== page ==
Sfz Sample Library Building Resources

I’ve been working on putting together a virtual orchestra sample library of my own recently. I’m assembling it from pieces of a few different free libraries. When I’m done, I intend to share it for free since the resource libraries I’m using are also free. In the mean time, I thought I’d gather together some links to information that I’ve found useful.

This first link is the list of the original sfz 1.0 opcodes. These form the basis of creating a sample library for an sfz player.

Sfz 1.0 description of opcodes

Some further explanation of the sfz 1.0 opcodes can be found here:

Sfz 1.0 further details

Of course, having an sfz player is very important too. I’ve already posted about my sfz player of choice here:

Sfz player – Sforzando – blog post

Some of the libraries I’m using to construct my own orchestral library use some of the new sfz 2.0 opcodes therefore my library will require version 2.0 as well. Information about sfz 2.0 is hard to find online. It seems to be fully described only in a chapter in a book, but here is a link to a list of the sfz 2.0 opcodes that I found:

Sfz 2.0 opcodes

There isn’t much of a description to accompany the list, but once sfz 1.0 is understood, it’s not too difficult to figure out what an sfz 2.0 opcode does.

And the final SFZ resource, here is are a few online chapters from the book:

Cakewalk Synthesizers: From Presets to Power User

That book is apparently the only place the full SFZ 2.0 specification exists.

Because I’m building a virtual orchestra library, I’ve also found this list of instrument ranges to be a helpful guide although, I’m uncertain about the accuracy of some of it. For some instruments, I’ve seen video, and heard samples, of instruments being played outside the specified range, so it’s best to double check.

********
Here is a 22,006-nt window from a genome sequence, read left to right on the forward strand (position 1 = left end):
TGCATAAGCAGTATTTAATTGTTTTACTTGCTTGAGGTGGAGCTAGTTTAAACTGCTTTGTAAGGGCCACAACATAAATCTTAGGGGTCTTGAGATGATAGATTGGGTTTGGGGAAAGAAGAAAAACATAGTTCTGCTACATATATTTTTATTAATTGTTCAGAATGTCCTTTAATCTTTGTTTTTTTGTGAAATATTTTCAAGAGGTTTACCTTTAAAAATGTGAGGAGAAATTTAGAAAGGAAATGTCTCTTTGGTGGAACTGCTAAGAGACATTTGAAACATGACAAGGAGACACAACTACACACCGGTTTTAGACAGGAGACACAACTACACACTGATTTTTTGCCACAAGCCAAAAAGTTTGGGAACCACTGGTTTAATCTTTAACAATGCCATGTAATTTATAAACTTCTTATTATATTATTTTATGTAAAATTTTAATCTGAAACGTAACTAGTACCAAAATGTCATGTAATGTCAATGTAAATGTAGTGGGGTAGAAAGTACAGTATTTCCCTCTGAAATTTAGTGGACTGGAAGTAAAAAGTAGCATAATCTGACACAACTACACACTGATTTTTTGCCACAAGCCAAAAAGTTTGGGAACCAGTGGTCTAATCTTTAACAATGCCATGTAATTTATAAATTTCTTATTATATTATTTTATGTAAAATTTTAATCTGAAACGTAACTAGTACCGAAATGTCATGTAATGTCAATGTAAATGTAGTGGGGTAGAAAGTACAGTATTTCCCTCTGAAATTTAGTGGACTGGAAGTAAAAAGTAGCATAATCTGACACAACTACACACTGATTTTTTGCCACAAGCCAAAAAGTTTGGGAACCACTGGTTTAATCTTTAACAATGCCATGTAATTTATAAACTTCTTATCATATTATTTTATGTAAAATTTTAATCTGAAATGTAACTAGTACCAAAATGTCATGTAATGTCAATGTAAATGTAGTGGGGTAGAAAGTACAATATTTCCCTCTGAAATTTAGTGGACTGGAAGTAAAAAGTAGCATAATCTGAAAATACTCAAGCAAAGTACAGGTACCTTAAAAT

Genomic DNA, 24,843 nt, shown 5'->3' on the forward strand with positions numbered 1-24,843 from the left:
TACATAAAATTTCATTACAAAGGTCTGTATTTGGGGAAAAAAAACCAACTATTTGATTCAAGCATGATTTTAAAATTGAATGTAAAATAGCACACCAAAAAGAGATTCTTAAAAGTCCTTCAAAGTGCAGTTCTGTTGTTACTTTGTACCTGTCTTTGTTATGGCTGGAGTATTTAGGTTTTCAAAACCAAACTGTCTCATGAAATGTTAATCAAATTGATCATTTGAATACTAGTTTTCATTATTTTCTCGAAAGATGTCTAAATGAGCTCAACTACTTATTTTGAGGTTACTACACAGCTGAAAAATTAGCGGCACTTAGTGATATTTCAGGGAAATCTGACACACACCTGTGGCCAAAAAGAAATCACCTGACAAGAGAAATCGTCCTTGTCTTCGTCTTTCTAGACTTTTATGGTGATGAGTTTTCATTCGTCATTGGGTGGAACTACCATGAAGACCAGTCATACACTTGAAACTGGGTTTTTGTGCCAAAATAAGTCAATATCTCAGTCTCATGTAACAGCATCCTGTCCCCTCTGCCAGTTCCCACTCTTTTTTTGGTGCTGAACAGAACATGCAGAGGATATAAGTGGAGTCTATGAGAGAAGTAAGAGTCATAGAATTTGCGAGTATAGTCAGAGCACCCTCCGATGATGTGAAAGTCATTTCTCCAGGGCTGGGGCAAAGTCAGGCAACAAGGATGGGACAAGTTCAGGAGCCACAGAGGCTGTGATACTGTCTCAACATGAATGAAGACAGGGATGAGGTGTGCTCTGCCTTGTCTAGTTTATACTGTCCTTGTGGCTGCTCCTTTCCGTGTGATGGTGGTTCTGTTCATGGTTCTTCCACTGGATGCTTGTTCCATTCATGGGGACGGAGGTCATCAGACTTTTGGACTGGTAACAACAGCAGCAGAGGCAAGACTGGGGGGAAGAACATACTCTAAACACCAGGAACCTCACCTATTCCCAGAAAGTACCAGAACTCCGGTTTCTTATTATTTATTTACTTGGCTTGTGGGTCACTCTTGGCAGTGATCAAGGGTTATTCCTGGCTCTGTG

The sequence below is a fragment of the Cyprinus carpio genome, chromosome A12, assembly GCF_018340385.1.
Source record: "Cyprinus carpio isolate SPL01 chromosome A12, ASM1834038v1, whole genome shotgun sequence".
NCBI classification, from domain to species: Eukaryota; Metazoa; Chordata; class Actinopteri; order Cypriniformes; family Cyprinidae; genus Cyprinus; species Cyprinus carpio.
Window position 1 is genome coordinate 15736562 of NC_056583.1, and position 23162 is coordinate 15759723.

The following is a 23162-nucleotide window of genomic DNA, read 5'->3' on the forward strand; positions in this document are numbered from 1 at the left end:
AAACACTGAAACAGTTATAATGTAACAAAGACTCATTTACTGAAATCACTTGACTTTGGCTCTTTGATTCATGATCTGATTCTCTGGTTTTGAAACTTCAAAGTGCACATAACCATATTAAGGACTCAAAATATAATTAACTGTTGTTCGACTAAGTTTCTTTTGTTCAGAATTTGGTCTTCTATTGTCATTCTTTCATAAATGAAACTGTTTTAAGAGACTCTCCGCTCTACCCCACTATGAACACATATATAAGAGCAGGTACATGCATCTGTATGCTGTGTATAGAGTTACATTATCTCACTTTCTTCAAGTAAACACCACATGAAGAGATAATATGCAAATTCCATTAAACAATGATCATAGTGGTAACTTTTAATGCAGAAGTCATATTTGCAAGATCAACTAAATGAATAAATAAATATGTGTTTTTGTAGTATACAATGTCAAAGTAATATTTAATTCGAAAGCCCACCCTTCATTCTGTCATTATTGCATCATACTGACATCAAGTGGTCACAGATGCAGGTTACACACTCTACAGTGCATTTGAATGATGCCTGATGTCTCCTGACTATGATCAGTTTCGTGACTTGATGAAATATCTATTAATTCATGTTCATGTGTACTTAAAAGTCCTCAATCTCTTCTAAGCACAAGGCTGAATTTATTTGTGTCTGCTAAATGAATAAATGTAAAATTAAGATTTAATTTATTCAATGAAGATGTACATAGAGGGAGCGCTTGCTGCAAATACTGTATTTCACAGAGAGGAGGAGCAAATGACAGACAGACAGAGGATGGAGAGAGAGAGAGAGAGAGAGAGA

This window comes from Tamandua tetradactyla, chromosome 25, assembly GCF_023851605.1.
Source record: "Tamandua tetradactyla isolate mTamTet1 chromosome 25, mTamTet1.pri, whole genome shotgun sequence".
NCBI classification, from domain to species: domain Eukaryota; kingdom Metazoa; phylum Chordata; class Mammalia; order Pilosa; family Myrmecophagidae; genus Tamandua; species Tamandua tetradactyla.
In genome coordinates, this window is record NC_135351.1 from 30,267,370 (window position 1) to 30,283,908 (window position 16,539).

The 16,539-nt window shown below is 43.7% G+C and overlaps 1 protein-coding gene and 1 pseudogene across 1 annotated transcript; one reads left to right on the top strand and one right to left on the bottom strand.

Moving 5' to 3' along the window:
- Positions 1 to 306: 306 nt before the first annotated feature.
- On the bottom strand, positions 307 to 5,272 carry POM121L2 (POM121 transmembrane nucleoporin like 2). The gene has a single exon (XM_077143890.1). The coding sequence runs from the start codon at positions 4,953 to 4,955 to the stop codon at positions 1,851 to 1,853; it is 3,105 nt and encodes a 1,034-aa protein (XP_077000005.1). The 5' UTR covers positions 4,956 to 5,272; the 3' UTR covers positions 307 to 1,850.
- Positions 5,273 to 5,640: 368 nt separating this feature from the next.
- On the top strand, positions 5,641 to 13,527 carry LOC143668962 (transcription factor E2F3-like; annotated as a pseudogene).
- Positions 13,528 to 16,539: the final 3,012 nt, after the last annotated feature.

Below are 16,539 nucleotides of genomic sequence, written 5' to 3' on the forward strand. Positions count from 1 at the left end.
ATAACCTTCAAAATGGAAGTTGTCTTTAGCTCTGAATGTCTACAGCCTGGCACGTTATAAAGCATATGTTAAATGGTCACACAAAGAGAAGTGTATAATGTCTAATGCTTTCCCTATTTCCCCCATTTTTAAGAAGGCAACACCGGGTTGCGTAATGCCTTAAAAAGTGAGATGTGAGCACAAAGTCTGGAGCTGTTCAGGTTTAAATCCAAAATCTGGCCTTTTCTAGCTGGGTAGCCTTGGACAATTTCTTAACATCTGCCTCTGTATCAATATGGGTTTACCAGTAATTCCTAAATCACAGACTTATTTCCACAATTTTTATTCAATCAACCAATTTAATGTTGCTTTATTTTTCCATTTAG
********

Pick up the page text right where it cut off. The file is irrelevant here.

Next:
Playing range of orchestral instruments

Finally, although this blog post is mostly about the sfz format, my previous blog post about Looping a sample, taught me how to use the free tool Audacity to determine the values to put in the sfz “offset” opcode. Using the “offset” opcode together with the “ampeg_attack” opcode, and a few others, is the secret to creating a staccato sample from a sustain sample.

UPDATE: I just wanted to add one more. Here is a General Midi percussion key map

3 comments on “Sfz Sample Library Building Resources
  1. Thanks, Paul! This is the first webpage I’ve found (after several _hours_ of research) that lists – and links to – the most important resources needed by any musician wanting to make use of the power of the SFZ soundfont format. I appreciate your efforts! 🙂

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